My 10-week summer internship at The Commercial Review has come to an end.

I didn’t expect this to fly by as fast as it did, but here we are only a couple weeks until I start my junior year at Ball State University. 

Even though you will still be seeing my name in print as I have agreed to continue to work part-time for the paper, I wanted to share some of my experiences and lessons learned this summer in Jay County. 

I want to first say thank you. 

Thank you to every community member and stranger for being so kind to me. Never once during this summer did I encounter an individual or situation in which I was not welcomed. This is a very open, encouraging community.

Completing my first internship only brought further validation as to why I do what I do as a journalist  —  it’s all for the people.

I loved photographing the almost magical moments of the events like the Jay County Fair and Dunkirk’s Glass Days Festival. Nothing makes me happier than capturing the perfect moment when a family is laughing and smiling while soaring through the air on an amusement ride or when a child gently holds a baby chick while listening to its little chirps. 

Not only do those moments make for awesome pictures, they bring me happiness because I’m reminded of home and how it was growing up loving the same kind of local carnivals and fairs. 

I loved meeting people and listening to their stories.

As a journalist, you should always go into an interview with prepared questions, but some of the best stories from this summer were the ones that were unexpected. 

I am thankful I got to meet people like Norma Sizemore, 68, who continues to give her all to her family while fighting stage 4 cancer. Listening to her talk about her faith and how she has been a foster parent to 32 children throughout her life brought me to tears. She was the first person I have ever sat and cried with during an interview. That experience and story impacted me greatly.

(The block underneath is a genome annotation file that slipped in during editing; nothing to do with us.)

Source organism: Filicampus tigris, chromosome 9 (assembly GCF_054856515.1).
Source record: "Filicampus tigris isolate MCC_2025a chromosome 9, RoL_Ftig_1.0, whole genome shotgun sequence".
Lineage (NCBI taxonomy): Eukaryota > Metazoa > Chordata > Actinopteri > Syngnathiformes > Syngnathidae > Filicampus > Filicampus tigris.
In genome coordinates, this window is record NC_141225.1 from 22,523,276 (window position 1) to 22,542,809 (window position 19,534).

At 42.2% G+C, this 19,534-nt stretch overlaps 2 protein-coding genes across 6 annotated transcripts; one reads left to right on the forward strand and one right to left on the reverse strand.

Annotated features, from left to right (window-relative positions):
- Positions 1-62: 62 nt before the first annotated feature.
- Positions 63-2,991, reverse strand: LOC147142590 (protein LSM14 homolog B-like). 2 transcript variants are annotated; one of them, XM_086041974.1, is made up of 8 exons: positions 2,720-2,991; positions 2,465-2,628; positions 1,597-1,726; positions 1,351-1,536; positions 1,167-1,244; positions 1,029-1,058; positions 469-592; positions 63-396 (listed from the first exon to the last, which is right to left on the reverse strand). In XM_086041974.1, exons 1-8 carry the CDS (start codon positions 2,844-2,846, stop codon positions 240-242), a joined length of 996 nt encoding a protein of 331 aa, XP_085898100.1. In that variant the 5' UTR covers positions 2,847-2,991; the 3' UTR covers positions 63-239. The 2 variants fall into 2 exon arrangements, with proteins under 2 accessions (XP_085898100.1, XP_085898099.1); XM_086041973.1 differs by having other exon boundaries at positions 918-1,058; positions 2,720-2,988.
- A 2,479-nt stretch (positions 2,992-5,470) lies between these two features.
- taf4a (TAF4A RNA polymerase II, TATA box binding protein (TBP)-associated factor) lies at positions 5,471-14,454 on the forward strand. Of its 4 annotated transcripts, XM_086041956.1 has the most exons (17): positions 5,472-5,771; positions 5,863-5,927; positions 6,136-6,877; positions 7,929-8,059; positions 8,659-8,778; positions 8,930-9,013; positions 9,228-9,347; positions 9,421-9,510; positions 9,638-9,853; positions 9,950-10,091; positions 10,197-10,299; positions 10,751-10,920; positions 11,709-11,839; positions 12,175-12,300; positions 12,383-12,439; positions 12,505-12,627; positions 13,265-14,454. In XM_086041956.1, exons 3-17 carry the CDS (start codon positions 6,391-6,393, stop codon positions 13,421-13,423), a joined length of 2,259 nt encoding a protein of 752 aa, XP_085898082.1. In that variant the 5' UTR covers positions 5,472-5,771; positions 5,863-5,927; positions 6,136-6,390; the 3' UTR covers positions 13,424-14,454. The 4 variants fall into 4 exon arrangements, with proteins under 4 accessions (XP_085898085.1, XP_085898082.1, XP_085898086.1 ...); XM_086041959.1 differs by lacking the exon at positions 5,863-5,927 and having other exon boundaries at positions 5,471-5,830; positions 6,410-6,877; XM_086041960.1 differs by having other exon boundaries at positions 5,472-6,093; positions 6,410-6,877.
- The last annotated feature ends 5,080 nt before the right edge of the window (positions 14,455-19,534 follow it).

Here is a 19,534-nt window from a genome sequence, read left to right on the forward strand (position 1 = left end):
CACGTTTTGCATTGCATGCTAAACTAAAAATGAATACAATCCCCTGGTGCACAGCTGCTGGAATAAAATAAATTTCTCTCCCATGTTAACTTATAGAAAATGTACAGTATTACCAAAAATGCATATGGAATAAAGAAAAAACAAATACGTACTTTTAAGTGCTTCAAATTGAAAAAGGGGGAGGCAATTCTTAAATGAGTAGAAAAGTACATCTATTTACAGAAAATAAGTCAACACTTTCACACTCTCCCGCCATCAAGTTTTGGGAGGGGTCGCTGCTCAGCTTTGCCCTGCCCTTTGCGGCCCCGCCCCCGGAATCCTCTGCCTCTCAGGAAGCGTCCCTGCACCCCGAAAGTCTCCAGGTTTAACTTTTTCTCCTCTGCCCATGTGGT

I am thankful I got to meet Jim Albright, 82, who was the last correctional officer to work at the Alcatraz Penitentiary. I was lucky enough to meet him the day I was supposed to cover the Vintage Motor Bike Show and I will be honest, I wasn’t expecting to find anything super thrilling there. But he came up to me and we talked and as a result of just sitting and listening to him, I was able to find a unique story. 

Another thing I am thankful for is the amount of people in the community who fight to preserve Jay County’s history. I have never been in a community where people have so much pride in their own culture and history. 

It was so cool to walk around the Glass Museum in Dunkirk and Jay County Historical Musuem and look at the pieces that have survived throughout time. 

I will admit, history was not my favorite subject growing up, but after listening to all these cool, unique stories I have definitely formed an appreciation for the individuals that work to keep it alive. 

Not only have I got to experience some amazing moments turned into memories, but I learned a lot like:

1. Never be afraid of the unknown. At first, I didn’t really know anyone at The Commercial Review, let alone the rest of the community I was supposed to cover. But I went in with an open mind and just learned to listen and observe to what was going on around me. Change can be scary but I have learned that having the confidence to take it on makes the whole thing a lot easier. 

2. Never be afraid to ask questions or for help. At times, I felt like I was annoying for how much I would get up from my desk and ask Caleb Bauer or Rose Skelly a question about crime or looked to Ray Cooney for inspiration if I felt my cutlines for pictures weren’t good enough. But it was the mistakes that I acknowledged and questions that I asked that helped me improve the most. 

3. Always stay in touch. This was not only one thing I have learned, but also a goal I have set for myself as a journalist. I don’t want one interview to be the last time I talk to someone. This summer I have worked to stay in touch with those I have written stories about. I’ve learned that just sending an email or text to say “hi” does make a difference. You can’t cover a community successfully unless you are able to form connections. 

I hope to continue to meet more community members and experience even more opportunities while working for the paper in the future.

This may have only been 10 short weeks, but Jay County, I want you to know that you really have had an impact on my life and journey as an aspiring journalist.